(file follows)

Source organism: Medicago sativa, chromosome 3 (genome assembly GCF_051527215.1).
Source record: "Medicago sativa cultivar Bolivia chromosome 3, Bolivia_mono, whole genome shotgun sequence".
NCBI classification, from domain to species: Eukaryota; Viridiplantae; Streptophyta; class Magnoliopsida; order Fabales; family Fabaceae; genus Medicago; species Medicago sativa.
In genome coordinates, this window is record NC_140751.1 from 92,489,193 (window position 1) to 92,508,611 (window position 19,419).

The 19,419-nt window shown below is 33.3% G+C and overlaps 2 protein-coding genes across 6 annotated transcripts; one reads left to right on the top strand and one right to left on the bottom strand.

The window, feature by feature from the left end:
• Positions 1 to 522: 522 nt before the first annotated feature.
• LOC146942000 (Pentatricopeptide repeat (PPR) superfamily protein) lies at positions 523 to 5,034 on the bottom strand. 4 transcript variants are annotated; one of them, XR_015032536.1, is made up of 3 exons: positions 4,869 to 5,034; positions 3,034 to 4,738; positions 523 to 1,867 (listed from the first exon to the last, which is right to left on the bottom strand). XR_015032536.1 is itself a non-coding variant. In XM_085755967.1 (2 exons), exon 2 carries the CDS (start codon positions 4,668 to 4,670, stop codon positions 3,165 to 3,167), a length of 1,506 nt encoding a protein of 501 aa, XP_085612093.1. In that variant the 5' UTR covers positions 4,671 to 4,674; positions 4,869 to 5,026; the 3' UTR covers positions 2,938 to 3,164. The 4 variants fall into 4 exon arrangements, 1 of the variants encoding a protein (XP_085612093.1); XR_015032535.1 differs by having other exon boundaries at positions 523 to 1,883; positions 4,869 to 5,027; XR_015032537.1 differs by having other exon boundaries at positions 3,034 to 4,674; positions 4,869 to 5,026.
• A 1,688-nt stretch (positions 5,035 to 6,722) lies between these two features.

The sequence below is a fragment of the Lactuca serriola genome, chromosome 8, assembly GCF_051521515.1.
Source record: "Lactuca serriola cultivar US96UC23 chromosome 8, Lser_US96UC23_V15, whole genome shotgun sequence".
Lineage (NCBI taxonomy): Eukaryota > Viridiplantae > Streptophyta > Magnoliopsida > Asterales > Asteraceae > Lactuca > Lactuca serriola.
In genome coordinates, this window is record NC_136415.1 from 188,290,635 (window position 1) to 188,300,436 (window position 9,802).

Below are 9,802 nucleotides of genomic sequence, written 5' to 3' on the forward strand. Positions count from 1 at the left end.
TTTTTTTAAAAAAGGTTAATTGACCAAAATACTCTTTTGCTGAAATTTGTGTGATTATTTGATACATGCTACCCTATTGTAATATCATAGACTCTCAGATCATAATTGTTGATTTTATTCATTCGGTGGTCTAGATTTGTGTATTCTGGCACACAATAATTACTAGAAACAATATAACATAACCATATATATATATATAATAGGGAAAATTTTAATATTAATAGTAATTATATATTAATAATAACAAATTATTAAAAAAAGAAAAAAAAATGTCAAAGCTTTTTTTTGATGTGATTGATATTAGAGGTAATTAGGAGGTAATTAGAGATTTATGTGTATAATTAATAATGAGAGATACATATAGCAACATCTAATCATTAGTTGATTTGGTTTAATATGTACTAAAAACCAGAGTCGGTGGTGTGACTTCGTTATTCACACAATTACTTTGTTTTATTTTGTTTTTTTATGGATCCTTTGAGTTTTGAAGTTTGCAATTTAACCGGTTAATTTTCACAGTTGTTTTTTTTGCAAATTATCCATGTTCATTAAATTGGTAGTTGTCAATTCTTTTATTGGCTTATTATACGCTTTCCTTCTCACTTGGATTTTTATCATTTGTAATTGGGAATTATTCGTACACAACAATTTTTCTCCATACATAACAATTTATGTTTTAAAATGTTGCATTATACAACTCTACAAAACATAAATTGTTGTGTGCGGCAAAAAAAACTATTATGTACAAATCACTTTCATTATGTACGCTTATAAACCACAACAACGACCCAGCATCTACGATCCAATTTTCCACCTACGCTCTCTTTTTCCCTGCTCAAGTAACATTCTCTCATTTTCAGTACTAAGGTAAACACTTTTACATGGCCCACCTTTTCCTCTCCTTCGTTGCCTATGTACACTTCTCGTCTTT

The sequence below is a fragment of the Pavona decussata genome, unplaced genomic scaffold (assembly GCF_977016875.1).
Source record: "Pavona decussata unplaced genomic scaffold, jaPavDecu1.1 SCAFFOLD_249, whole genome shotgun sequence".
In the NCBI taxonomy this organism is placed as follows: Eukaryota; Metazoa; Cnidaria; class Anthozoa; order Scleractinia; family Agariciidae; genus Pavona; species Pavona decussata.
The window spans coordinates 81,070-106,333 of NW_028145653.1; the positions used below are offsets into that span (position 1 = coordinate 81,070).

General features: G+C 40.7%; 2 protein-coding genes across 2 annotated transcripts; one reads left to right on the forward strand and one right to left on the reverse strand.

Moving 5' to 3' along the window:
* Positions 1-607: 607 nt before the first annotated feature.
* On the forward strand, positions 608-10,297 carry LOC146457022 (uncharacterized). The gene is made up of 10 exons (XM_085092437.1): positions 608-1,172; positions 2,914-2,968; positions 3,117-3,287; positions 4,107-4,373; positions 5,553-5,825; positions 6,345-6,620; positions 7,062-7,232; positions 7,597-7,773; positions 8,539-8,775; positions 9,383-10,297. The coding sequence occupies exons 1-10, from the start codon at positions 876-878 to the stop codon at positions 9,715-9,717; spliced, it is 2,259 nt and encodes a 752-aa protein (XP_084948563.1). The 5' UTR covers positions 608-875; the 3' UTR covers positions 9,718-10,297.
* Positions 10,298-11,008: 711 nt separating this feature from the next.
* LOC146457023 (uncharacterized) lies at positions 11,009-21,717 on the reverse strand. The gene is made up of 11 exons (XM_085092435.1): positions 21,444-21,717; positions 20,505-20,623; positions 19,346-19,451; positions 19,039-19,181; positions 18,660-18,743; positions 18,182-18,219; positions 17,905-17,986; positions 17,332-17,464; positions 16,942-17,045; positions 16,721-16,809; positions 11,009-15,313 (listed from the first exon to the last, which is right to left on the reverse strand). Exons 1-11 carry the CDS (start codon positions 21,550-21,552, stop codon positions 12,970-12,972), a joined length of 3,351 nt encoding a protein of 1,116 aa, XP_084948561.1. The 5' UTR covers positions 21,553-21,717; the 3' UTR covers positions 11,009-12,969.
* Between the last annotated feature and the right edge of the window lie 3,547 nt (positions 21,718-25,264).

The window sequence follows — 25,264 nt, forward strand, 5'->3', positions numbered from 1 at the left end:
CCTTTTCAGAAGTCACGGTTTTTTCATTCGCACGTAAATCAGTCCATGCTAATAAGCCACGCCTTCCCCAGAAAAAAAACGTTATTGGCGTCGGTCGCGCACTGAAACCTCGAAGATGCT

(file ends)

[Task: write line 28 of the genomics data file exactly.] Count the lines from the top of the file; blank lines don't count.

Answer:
CCTTTTCAGAAGTCACGGTTTTTTCATTCGCACGTAAATCAGTCCATGCTAATAAGCCACGCCTTCCCCAGAAAAAAAACGTTATTGGCGTCGGTCGCGCACTGAAACCTCGAAGATGCT